Treasury Wants Rich Localities to Finance Poor

The Finance Ministry plans to subsidize poor local authorities with tax income from wealthy ones, despite the Union of Local Authorities' objection. The union says the way to help poor local authorities should not come at the expense of wealthy ones.

A proposal to set up a "state balancing fund" for municipal rates appears in the Economic Arrangements Law that will be brought to the cabinet for a vote on Sunday.

According to the proposal, the fund will consist of municipal taxes collected on government property, such as ministries, state hospitals, military camps and government corporations - an estimated NIS 1.1 billion annually, treasury officials say.

The fund will allocate the money, giving priority to poor local authorities. This means that about a quarter of a billion shekels will be taken from the wealthier local authorities and given to peripheral ones every year.

Local authorities with a poor population but high concentration of government facilities, like Jerusalem or Hadera, are expected to remain unscathed by the proposal.

Treasury officials say that concentrating government offices and facilities in the wealthier cities is in itself harmful to the periphery. Not only do these facilities create jobs, they are hubs of intensive economic activity.

The balancing fund is intended to correct some of this discrimination without taking any of the municipal taxes paid by large-city taxpayers, by using only the taxes on state property.

Treasury officials say similar laws exist in several European countries. Britain, for example, redistributes all property taxes, not only government property taxes.

The plan includes setting up another fund into which each local authority would deposit one-third of its income from betterment taxes. These taxes are imposed on rezoning farming land for construction, for example.

This initiative is explained by the significant differences between the betterment tax imposed in the central region and in the periphery. Some 80 percent of betterment taxes nationwide have been paid in Tel Aviv and the central region. "The funds will be reallocated to reduce the gaps among local authorities," the treasury says.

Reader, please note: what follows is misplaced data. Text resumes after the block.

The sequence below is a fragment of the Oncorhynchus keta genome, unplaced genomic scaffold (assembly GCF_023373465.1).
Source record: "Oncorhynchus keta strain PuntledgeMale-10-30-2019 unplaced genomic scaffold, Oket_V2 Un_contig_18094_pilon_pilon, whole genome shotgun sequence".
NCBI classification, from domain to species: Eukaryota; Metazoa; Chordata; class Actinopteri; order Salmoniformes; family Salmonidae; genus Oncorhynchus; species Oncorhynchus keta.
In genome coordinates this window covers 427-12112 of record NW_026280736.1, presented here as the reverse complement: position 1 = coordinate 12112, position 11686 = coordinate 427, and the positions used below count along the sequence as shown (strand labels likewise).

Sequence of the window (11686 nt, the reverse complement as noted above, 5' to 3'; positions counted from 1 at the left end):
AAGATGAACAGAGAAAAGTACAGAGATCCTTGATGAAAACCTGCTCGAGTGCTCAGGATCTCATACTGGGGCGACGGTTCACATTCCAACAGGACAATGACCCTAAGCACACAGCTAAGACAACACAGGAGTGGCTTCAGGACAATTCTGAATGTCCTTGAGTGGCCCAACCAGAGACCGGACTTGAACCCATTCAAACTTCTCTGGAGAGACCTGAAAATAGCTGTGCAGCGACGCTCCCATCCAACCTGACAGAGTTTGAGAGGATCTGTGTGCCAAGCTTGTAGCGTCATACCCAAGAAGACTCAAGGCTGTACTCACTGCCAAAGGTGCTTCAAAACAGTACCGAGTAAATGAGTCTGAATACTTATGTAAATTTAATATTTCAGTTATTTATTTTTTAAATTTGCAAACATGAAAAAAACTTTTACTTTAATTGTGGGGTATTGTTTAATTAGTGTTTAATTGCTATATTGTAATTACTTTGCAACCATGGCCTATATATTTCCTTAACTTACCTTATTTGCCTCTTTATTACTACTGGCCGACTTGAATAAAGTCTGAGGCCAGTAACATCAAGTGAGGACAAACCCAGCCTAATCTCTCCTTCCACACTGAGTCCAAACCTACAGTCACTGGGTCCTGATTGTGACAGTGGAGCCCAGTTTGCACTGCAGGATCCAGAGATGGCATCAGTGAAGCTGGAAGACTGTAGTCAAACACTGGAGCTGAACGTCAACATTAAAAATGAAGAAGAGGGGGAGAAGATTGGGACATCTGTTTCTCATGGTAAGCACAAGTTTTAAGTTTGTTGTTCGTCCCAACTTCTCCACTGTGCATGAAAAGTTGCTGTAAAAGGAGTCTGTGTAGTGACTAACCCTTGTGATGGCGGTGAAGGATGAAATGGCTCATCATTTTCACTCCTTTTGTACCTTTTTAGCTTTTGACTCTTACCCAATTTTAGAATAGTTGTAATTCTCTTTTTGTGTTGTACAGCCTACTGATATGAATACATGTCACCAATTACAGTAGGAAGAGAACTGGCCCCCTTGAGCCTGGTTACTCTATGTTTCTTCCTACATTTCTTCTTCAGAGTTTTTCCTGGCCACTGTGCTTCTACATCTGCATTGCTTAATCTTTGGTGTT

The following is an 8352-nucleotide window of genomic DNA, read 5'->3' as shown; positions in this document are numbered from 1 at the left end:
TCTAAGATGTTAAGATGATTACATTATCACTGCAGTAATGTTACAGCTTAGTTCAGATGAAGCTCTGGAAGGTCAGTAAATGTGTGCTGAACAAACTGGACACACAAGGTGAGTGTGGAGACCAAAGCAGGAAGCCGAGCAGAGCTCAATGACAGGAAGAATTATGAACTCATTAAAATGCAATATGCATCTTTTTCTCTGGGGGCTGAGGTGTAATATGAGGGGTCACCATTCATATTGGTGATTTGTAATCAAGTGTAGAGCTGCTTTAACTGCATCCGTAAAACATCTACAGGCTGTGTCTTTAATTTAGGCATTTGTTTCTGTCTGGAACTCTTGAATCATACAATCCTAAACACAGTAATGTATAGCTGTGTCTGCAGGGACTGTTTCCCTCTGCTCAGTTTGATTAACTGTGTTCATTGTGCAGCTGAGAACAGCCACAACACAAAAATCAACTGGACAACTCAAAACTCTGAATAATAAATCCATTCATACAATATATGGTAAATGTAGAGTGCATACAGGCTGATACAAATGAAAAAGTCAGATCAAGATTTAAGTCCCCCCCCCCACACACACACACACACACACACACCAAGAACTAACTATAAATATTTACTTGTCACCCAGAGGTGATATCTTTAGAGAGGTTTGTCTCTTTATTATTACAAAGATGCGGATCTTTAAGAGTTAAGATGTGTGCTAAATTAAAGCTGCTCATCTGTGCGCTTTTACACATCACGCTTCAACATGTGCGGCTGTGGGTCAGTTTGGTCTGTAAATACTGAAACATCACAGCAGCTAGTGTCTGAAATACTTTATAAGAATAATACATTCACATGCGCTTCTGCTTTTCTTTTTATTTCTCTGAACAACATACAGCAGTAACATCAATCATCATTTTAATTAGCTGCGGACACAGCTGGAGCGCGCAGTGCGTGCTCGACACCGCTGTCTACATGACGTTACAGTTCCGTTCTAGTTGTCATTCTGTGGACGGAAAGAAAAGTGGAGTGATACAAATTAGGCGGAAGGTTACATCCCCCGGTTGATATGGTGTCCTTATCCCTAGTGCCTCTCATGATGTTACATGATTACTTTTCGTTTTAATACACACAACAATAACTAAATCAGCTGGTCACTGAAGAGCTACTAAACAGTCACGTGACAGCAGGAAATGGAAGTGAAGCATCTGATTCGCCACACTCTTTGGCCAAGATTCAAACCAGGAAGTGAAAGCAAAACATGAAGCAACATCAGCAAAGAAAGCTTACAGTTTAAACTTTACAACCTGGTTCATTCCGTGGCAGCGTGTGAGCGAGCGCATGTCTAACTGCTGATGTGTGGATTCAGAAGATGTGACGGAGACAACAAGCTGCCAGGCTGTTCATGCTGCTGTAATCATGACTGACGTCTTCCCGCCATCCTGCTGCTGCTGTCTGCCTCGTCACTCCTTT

The Union of Local Authorities lambasted this plan this week in a position paper distributed to the ministers, prepared by the head of the union's economics and information unit, Arye Mazliah. "The way to handle local authorities whose tax income is insufficient to provide their residents with adequate services is to give them state grants, not by damaging other local authorities," he writes.

"Past experience shows that every fund the government has established to replace income from the local authorities was slashed over the years. While the taxes the state pays are linked to the municipal rates collected by the local authorities, in the future the state's taxes will be charged according to allocations to various ministries' budgets, sums that are likely to be slashed in the coming years."

Mazliah said the union strongly objects to "nationalizing the betterment taxes that belong to property purchasers in the local authorities. The way to develop peripheral local authorities should not be at the expense of other local authorities."

The treasury responded: "Israel's periphery is well behind other regions, especially the center. We're sure that the ULA, which represents authorities nationwide, shares the belief that after many years it's time to make a significant move to help the periphery and narrow the gaps between it and the center."